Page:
Henry Gonzalez, the 77-year-old Texan who heads the House Banking Committee, has been waging war on the Fed and Alan Greenspan, its chairman. At issue is the bank's most important single body, the Federal Open Market Committee, which determines the country's monetary policy, and thus in large measure the fate of the entire national economy.
Mr Gonzalez wants to make the deliberations of the FOMC public and to overhaul the way nearly half its members are chosen. If he prevails, the campaign could result in the first significant changes in the Fed's structure for half a century.
Seven of the 12 FOMC members are from the Federal Reserve Board, picked by the President and approved by the Senate for four-year terms. The other five are heads of the Fed's 12 regional banks, who serve on a rotating basis. They decide US interest rate policy.
Until 1976, records of the meetings were made public after five years. Since then the Fed has issued only a bare summary of each FOMC session, six weeks after the event. Until 19 October it was assumed that no complete transcripts existed.
That day, Mr Gonzalez summoned Mr Greenspan and the other members to testify before his committee. To much astonishment, the Fed chairman disclosed that rough notes were routinely kept. Mr Gonzalez demanded the surrender of all transcripts since 1976.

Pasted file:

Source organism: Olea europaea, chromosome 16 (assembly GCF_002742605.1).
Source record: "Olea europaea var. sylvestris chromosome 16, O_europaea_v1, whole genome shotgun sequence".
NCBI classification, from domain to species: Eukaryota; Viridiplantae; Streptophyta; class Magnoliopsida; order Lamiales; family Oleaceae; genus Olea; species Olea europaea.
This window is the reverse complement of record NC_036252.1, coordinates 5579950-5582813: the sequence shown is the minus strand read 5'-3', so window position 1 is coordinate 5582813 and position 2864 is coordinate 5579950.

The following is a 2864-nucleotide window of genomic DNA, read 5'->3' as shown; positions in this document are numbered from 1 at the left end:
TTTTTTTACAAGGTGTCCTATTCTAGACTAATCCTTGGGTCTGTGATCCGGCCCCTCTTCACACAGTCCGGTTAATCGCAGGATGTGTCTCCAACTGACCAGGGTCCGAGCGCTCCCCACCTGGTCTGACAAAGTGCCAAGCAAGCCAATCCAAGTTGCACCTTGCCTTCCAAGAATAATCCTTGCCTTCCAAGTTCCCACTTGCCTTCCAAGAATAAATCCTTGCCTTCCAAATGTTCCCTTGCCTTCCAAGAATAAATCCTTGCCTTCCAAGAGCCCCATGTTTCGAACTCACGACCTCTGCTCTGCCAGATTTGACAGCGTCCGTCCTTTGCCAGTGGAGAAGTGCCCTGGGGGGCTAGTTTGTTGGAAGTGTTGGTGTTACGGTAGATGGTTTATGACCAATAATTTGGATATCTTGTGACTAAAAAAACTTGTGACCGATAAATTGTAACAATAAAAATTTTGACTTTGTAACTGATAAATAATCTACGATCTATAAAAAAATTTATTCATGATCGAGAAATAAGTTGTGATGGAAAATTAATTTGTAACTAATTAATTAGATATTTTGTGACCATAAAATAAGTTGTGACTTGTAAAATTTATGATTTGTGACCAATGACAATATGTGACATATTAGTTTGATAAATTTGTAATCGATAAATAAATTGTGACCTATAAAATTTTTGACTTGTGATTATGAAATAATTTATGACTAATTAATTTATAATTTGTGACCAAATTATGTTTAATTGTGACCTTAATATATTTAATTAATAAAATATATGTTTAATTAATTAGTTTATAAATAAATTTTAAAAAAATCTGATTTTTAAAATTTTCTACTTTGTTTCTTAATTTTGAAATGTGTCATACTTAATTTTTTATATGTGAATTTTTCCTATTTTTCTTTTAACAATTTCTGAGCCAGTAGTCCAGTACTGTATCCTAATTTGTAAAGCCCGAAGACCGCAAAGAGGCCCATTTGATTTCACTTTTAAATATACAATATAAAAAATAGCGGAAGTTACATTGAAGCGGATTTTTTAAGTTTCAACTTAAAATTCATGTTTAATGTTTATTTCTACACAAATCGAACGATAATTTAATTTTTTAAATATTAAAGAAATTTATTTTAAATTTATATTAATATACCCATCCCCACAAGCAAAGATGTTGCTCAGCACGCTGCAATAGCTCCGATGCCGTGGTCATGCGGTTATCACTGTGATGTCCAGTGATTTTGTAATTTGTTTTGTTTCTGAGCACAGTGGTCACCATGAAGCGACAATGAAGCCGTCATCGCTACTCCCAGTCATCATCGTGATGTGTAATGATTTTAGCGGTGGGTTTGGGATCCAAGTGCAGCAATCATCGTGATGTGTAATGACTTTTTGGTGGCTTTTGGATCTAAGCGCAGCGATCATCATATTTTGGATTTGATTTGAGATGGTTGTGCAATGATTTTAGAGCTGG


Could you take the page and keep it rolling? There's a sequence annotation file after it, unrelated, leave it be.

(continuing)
Last week he won a first victory as Mr Greenspan offered to hand over transcripts of 1988, with 'confidential information' expurgated, and promised that earlier material would follow. But he made no mention of post-1988 FOMC meetings. Mr Gonzalez was unimpressed.
Mr Gonzalez is sticking to his original demand for the release of a full transcript 60 days after each FOMC meeting. Mr Greenspan retorts that this would so inhibit participants that discussions would be meaningless, with real decision- making left to private phone calls.
Even some old Fed hands are sceptical about that: 'It wouldn't worry me in the slightest,' said Robert Solomon, a former director, now with the Brookings Institution. 'Some individuals might be embarrassed by their comments, but this is no threat to the Fed's independence.'
This may be less true of Mr Gonzalez's second demand, that the FOMC's regional presidents, now chosen by local private bankers, should be nominated by the President and confirmed by the Senate.
If a central bank's job is to defend the currency, who better for the task than officials picked by private bankers, far from Washington's pressures and famously hawkish on inflation? If they are selected by the White House, defenders of the Fed insist, they would be all too likely to heed politicians' demands for growth, even at the risk of inflation. President Clinton agrees. The Fed, he wrote to Mr Gonzalez, 'doesn't need an overhaul just now'.
By most yardsticks it is performing well, keeping interest rates exceptionally low, yet holding inflation below 3 per cent.
But that will not deter Mr Gonzalez. He has unearthed notes of a discussion among Fed officials about the transcripts affair. 'AG (Alan Greenspan) not as confident as previously the Fed is not at risk,' reads one jotting. The man reckoned to be the second most powerful in the US is showing signs of nerves.Reuse content